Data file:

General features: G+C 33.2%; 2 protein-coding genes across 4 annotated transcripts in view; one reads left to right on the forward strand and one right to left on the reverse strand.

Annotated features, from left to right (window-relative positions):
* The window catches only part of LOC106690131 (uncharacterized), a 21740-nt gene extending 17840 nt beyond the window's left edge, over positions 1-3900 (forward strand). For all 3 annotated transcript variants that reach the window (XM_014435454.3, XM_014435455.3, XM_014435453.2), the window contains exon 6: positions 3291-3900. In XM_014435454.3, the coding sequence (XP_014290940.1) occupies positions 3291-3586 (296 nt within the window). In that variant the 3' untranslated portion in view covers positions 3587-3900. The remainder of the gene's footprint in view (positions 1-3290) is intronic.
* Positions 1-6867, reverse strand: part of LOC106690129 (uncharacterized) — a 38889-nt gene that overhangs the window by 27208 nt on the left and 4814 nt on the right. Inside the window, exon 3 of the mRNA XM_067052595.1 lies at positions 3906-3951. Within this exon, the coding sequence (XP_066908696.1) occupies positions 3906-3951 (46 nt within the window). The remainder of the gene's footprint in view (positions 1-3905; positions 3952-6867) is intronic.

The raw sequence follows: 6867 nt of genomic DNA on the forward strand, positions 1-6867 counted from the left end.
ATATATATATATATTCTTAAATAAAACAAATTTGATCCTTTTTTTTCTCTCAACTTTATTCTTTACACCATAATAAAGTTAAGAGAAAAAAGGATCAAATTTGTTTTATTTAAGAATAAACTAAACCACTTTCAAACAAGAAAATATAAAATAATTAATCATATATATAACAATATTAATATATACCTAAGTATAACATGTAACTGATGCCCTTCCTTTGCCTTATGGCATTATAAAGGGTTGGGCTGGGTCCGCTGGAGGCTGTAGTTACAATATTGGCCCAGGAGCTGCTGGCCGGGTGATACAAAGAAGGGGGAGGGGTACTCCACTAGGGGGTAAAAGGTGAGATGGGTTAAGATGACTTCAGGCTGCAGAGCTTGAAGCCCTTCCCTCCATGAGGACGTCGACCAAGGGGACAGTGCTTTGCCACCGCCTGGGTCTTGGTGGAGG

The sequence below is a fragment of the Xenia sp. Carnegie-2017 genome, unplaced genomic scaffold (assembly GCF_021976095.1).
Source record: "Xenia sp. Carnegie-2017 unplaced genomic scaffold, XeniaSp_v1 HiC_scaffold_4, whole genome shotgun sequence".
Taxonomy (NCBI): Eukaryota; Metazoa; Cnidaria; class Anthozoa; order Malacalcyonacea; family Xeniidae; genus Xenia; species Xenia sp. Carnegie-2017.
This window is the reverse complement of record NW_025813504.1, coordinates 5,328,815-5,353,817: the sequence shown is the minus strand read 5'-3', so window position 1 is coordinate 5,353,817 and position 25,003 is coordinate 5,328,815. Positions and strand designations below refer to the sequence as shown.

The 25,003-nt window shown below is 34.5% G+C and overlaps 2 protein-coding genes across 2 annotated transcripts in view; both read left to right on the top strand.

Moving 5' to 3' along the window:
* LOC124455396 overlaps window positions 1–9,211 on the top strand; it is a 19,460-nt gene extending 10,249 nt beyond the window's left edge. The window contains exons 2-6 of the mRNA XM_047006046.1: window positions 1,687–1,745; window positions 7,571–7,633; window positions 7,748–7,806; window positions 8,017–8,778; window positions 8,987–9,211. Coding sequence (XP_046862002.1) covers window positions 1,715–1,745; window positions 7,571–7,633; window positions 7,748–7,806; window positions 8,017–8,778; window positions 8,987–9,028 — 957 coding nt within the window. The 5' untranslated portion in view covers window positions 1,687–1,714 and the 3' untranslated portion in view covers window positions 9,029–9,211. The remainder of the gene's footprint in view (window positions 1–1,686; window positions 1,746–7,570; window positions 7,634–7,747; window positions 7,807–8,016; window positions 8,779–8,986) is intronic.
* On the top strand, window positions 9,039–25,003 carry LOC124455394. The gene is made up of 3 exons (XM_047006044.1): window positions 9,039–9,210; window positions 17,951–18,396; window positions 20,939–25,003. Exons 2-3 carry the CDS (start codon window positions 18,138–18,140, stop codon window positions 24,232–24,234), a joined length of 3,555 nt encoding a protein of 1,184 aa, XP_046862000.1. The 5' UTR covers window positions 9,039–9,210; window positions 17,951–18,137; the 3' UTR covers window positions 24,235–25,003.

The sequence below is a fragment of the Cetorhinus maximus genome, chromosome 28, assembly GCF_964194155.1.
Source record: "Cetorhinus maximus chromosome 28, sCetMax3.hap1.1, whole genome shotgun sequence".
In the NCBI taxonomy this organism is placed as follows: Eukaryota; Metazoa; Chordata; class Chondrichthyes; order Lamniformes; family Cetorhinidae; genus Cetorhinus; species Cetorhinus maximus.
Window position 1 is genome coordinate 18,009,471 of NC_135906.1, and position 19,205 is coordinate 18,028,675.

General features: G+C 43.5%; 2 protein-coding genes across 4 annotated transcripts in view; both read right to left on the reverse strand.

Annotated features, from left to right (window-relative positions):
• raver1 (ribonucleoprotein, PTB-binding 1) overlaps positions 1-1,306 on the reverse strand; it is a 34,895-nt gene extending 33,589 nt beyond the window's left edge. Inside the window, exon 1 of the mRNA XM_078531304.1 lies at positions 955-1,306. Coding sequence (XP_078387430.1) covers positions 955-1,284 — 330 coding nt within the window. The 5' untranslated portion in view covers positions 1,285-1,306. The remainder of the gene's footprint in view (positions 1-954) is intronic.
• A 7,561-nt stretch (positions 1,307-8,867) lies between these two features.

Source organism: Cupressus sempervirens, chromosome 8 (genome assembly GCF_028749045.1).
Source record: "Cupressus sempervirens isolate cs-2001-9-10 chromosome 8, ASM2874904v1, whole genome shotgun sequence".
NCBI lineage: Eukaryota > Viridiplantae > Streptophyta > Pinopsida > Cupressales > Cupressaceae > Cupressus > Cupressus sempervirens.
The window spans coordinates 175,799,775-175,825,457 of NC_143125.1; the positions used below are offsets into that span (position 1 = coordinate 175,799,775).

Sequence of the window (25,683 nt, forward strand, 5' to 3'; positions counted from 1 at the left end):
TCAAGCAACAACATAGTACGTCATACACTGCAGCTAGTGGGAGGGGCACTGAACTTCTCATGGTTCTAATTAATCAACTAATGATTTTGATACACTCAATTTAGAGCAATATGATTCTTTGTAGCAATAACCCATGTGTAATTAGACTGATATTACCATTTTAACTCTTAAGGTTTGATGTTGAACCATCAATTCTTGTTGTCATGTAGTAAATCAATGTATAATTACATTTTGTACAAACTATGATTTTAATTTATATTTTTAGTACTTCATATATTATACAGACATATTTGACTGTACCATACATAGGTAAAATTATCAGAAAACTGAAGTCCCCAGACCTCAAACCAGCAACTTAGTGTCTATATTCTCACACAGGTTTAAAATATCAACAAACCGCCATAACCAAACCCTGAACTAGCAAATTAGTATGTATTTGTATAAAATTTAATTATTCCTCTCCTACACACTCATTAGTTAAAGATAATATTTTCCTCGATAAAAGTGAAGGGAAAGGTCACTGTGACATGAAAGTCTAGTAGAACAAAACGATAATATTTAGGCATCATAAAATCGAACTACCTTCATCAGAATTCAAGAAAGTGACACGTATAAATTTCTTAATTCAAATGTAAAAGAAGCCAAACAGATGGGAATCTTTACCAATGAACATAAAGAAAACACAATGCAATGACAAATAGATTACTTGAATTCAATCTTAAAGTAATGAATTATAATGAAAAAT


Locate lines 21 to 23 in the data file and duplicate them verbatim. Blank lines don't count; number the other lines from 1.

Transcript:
• raver1 (ribonucleoprotein, PTB-binding 1) overlaps positions 1-1,306 on the reverse strand; it is a 34,895-nt gene extending 33,589 nt beyond the window's left edge. Inside the window, exon 1 of the mRNA XM_078531304.1 lies at positions 955-1,306. Coding sequence (XP_078387430.1) covers positions 955-1,284 — 330 coding nt within the window. The 5' untranslated portion in view covers positions 1,285-1,306. The remainder of the gene's footprint in view (positions 1-954) is intronic.
• A 7,561-nt stretch (positions 1,307-8,867) lies between these two features.

Source organism: Cupressus sempervirens, chromosome 8 (genome assembly GCF_028749045.1).